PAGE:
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Conclusion of the 5 stages to get through the most painful part of life...loss. Find the causes of grief, the 5 stages we go through and how to deal with grief and loss.

5 Stages of Grief and Loss-2

Continued from 5 Stages of Grief and Loss

For a more complete understanding, here are the recent popular books on grief and loss.

Depression:  This is the most dangerous stage of grief.  Everyone goes through depression before they can heal from a major loss.  My childhood Barber and his 3 friends made up a golf foursome for most of their adult life.  All of them died from natural causes within one year of each other.  The Barber's wife died 6 months after he did.  It's possible to will yourself to death if you don't get over the depression stage of grief.  With some people, depression is so deep, they don't wait for natural causes.  If you feel you or a loved one is too deeply depressed over a loss, look at Depression Treating for ideas.  The closer the attachment, the deeper and longer the depression will be.  I remember being depressed for about 2 months after the loss of a job.  I still ate and everything, but I was definitely uninterested in most any aspect of life...just wanted to give up.  Within 18 months of that loss, we founded, and nothing has been the same since.  There is always light at the end of the tunnel, but for someone suffering a great loss, the tunnel is long and dark.  Unless there is a suicide threat or they are about to lose their job, house, etc. it's better to let the grieving person work through their depression.  When we're going through this part of the grief process, all of life seems pointless...but then we start to see some joyful things.  We almost feel guilty when we laugh or enjoy something because the one we lost isn't there.  Then we start to realize that they won't be there, in a physical sense, for the rest of our lives.  We choose to be happy anyway...not happy because they're gone, but happy despite their absence, and happy because that's what they would have wanted.  My sister didn't want people to be moping around, so, when I spoke at her memorial, I wore a funny hat and bright lemon tennis shoes.  It didn't work on any of us, but it reminded us she wanted us to be happy, anyway.  That transition is what brings us to the final stage.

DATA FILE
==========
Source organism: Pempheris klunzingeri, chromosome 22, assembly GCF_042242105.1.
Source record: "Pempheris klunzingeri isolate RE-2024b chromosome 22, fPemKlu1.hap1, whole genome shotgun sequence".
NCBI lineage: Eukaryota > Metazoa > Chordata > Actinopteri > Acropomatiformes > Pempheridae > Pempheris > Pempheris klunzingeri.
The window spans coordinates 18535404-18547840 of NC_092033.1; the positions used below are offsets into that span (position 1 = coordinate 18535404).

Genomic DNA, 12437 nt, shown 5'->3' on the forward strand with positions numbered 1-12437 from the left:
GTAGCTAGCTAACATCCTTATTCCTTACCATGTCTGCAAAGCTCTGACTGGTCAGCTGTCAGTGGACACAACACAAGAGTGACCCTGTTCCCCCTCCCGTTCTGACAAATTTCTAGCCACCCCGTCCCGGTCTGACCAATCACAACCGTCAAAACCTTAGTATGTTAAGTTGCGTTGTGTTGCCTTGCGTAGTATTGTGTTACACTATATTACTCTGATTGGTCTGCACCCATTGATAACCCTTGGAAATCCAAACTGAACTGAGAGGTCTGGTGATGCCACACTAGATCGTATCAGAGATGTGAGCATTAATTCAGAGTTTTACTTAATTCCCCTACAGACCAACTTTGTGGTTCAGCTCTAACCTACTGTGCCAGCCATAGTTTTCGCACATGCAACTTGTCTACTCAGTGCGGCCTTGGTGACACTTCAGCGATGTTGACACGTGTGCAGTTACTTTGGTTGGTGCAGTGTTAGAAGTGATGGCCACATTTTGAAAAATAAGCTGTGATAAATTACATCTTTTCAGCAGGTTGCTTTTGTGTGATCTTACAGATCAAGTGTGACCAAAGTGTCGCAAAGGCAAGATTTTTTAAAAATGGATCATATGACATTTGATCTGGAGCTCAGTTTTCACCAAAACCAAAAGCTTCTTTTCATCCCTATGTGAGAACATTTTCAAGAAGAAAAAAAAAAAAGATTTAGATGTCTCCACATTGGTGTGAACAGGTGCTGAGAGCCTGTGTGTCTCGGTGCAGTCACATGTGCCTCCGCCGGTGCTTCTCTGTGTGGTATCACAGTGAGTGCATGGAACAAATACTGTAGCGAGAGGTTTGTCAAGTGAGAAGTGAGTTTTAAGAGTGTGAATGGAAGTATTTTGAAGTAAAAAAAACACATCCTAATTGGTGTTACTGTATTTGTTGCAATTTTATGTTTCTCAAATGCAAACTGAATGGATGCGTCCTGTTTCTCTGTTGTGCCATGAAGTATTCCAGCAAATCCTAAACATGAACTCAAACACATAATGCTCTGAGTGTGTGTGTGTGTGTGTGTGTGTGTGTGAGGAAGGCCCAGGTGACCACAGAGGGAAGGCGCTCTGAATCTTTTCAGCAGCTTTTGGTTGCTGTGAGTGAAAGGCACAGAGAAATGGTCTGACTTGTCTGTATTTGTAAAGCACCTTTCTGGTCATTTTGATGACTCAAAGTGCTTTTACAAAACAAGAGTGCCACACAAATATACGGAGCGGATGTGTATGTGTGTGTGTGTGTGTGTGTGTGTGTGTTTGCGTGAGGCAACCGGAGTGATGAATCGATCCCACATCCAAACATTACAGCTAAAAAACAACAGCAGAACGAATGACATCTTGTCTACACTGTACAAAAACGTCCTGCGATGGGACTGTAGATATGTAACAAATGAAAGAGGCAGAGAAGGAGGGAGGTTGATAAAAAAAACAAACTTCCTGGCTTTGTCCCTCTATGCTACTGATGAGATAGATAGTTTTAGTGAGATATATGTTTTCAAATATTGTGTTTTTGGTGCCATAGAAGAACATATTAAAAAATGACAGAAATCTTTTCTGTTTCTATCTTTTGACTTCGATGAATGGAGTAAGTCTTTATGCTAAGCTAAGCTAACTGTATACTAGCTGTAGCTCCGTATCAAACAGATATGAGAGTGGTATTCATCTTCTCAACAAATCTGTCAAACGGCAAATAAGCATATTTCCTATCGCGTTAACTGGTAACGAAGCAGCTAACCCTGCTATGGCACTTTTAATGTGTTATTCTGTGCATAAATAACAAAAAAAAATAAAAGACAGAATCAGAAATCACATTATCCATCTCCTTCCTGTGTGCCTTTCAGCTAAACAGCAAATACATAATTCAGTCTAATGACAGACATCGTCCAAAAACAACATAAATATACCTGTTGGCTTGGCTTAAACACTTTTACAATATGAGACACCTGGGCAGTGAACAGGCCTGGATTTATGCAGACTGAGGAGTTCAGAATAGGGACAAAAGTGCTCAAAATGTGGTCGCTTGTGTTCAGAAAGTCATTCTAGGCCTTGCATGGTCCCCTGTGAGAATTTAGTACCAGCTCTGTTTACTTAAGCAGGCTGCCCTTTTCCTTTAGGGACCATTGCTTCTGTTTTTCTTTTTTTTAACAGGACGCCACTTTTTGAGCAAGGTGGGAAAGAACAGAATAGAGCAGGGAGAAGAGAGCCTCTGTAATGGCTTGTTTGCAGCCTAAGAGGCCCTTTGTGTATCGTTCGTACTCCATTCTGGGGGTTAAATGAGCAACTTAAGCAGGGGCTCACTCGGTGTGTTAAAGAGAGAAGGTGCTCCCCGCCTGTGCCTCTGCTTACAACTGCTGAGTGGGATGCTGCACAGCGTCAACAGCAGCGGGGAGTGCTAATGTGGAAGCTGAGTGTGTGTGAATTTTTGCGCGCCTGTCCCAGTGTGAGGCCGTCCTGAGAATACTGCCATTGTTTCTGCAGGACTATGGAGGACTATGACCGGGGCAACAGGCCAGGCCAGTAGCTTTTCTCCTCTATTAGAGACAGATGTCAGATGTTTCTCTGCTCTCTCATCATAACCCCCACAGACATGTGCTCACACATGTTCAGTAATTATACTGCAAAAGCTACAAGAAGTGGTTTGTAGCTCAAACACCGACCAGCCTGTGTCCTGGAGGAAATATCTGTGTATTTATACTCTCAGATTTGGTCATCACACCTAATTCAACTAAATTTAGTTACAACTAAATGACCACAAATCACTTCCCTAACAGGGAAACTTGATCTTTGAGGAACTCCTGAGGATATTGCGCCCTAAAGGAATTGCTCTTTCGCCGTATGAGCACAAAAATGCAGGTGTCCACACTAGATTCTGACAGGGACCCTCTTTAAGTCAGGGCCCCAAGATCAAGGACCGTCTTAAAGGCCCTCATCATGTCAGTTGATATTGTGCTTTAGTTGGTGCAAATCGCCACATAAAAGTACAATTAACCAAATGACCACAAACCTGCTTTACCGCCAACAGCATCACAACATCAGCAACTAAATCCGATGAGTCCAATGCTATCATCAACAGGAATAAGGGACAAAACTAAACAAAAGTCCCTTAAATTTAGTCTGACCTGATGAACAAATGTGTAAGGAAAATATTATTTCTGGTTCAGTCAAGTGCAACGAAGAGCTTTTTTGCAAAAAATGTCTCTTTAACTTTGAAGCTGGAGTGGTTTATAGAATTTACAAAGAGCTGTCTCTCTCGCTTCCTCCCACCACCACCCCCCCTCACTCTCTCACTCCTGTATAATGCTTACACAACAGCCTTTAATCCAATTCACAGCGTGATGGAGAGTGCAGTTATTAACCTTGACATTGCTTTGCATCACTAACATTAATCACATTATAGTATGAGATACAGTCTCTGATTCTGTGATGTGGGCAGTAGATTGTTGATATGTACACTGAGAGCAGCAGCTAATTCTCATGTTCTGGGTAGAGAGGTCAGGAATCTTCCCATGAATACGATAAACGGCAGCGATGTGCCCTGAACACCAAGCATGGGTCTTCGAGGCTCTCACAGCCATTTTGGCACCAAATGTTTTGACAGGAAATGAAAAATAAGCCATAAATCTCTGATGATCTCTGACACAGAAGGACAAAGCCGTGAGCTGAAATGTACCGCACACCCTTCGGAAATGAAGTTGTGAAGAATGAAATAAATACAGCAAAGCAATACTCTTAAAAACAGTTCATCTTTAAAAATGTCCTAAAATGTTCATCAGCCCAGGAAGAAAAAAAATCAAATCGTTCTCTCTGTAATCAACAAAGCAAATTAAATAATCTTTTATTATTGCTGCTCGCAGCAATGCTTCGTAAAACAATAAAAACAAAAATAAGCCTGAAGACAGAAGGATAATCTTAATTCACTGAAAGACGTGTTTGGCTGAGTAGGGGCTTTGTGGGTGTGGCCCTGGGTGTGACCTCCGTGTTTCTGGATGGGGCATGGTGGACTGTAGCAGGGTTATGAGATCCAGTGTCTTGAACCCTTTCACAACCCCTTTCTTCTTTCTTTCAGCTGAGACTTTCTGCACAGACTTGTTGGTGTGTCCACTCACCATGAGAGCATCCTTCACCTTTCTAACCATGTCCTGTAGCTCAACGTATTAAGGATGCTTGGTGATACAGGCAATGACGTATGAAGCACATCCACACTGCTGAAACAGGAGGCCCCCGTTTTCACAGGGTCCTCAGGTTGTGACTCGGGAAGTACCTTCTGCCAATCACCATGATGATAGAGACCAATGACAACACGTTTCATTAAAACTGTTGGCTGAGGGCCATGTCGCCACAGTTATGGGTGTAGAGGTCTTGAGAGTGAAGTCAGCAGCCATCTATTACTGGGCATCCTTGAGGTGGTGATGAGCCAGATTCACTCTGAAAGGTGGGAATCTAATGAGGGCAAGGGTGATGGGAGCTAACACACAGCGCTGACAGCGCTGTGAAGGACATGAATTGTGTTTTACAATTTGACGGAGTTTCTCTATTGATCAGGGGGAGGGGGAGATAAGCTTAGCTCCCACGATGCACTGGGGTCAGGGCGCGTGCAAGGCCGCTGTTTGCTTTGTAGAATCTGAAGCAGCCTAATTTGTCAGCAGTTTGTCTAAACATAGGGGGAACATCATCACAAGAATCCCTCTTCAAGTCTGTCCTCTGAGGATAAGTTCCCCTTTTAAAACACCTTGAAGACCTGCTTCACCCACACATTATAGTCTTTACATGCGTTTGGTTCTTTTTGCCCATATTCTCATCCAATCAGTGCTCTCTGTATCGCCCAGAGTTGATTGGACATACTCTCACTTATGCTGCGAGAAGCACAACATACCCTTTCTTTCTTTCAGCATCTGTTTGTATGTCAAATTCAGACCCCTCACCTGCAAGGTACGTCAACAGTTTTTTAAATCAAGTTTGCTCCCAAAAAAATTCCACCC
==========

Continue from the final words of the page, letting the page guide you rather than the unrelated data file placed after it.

Acceptance:  This isn't all bells and fireworks.  It's a decision to be at peace with the way things are.  To know that no amount of denial, bargaining, anger or depression is going to recover our loss.  We begin to accept that loss is part of life.  It's not good or bad...just how it is.  So we decide to go on, to find joy in our lives and to bring joy to the lives of others.  The most noble sign of acceptance I've seen is when a grieving person, uses his empty spot as motivation to try to make the lives around him less empty. 

You can't get any fuller than when you're overflowing to someone else.

How To Deal With Grief:  We are all different and deal with grief in different ways.  The above stages are meant to help us get a handle on our grief, not to bind us to a grief procedure.  Hopefully, understanding there are some general things we have in common can help us the next time we have a loss.  We can find it easier to deal with emotions if they aren't a surprise.  We can find it easier to express those emotions if we know others feel them, too.  In sharing this way, maybe we can all heal faster and stronger and so, be ready when another grieves. 

If you're dealing with grief over a loss, I can't feel your loss but I know what mine feels like.  I wish I had a magic wand that could bring back those we love.  I can't, but it gives me great peace to know I'll be reunited with my loved ones one day.  If someone you love has died, this isn't the end for them or for you.  God can bring you together with them and Him, forever.  He can help ease your grief right now.  If you'd like God's help to deal with your grief, click God Help Me.

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